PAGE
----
In their efforts to find evidence of life beyond our Solar System, scientists are forced to take what is known as the “low-hanging fruit” approach. Basically, this comes down to determining if planets could be “potentially habitable” based on whether or not they would be warm enough to have liquid water on their surfaces and dense atmospheres with enough oxygen.
This is a consequence of the fact that existing methods for examining distant planets are largely indirect and that Earth is only one planet we know of that is capable of supporting life. But what if planets that have plenty of oxygen are not guaranteed to produce life? According to a new study by a team from Johns Hopkins University, this may very well be the case.
The findings were published in a study titled “Gas Phase Chemistry of Cool Exoplanet Atmospheres: Insight from Laboratory Simulations“, which was recently published in the scientific journal ACS Earth and Space Chemistry. For the sake of their study, the team simulated the atmospheres of extra-solar planets in a laboratory environment to demonstrate that oxygen is not necessarily a sign of life.
On Earth, oxygen gas constitutes about 21% of the atmosphere and emerged as a result of photosynthesis, which culminated in the Great Oxygenation Event (ca. 2.45 billion years ago). This event drastically changed the composition of Earth’s atmosphere, going from one composed of nitrogen, carbon dioxide and inert gases to the nitrogen-oxygen mix we know today.
Because of its importance to the rise of complex life forms on Earth, oxygen gas is considered one of the most important biosignatures when looking for possible indications of life beyond Earth. After all, oxygen gas is the result of photosynthetic organisms (such as bacteria and plants) and is consumed by complex animals like insects and mammals.
But when it comes right down to it, there is much that scientists don’t know about how different energy sources initiate chemical reactions and how those reactions can create biosignatures like oxygen. While researchers have run photochemical models on computers to predict what exoplanet atmospheres might be able to create, real simulations in a laboratory environment have been lacking.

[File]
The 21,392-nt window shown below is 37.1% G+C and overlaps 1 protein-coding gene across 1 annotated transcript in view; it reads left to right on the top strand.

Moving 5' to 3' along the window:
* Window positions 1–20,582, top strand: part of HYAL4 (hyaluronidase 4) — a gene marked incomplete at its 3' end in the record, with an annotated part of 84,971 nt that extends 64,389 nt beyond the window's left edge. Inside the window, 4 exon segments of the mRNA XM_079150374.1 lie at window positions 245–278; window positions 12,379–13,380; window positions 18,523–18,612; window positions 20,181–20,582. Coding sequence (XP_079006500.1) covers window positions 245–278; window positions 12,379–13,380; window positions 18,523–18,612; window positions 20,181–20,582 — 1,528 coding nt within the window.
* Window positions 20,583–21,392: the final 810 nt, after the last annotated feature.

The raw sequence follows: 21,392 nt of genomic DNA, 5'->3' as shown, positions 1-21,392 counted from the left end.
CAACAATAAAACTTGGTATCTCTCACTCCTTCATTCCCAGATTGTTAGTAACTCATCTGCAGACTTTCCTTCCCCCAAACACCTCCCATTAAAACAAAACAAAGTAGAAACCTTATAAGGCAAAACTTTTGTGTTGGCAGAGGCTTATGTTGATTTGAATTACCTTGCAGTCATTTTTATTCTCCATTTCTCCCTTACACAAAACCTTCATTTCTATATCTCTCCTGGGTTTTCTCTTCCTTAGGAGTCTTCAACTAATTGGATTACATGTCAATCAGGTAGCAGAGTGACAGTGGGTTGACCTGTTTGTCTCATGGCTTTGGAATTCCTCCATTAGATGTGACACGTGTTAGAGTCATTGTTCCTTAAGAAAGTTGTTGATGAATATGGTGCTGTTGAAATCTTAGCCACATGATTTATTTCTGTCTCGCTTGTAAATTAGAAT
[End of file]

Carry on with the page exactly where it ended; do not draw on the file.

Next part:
The research team conducted their simulations using the specially designed Planetary HAZE (PHAZER) chamber in the lab of Sarah Hörst, an assistant professor of Earth and planetary sciences at JHU and one of the principle authors on the paper. The researchers began by creating nine different gas mixtures to simulate exoplanet atmospheres.
These mixtures were consistent with predictions made about the two most common types of exoplanet in our galaxy – Super-Earths and mini-Neptunes. Consistent with these predictions, each mixture was composed of carbon dioxide, water, ammonia and methane, and was then heated to temperatures ranging from 27 to 370 °C (80 to 700 °F).
The team then injected each mixture into the PHAZER chamber and exposed them to one of two forms of energy known to trigger chemical reactions in atmospheres – plasma from an alternating current and ultraviolet light. Whereas the former simulated electrical activities like lightning or energetic particles, the UV light simulated light from the Sun – the main driver of chemical reactions in the Solar System.
After running the experiment continuously for three days, which corresponds to how long atmospheric gases would be exposed to an energy source in space, the researchers measured and identified the resulting molecules with a mass spectrometer. What they found was that in multiple scenarios, oxygen and organic molecules were produced. These included formaldehyde and hydrogen cyanide, which can lead to the production of amino acids and sugars.
In short, the team was able to demonstrate that oxygen gas and the raw materials from which life could emerge could both be created through simple chemical reactions. As Chao He, the lead author on the study, explained:
“People used to suggest that oxygen and organics being present together indicates life, but we produced them abiotically in multiple simulations. This suggests that even the co-presence of commonly accepted biosignatures could be a false positive for life.”
This study could have significant implications when it comes for the search for life beyond our Solar System. In the future, next-generation telescopes will give us the ability to image exoplanets directly and obtain spectra from their atmospheres. When that happens, the presence of oxygen may need to be reconsidered as a potential sign for habitability. Luckily, there are still plenty of potential biosignatures to look for!
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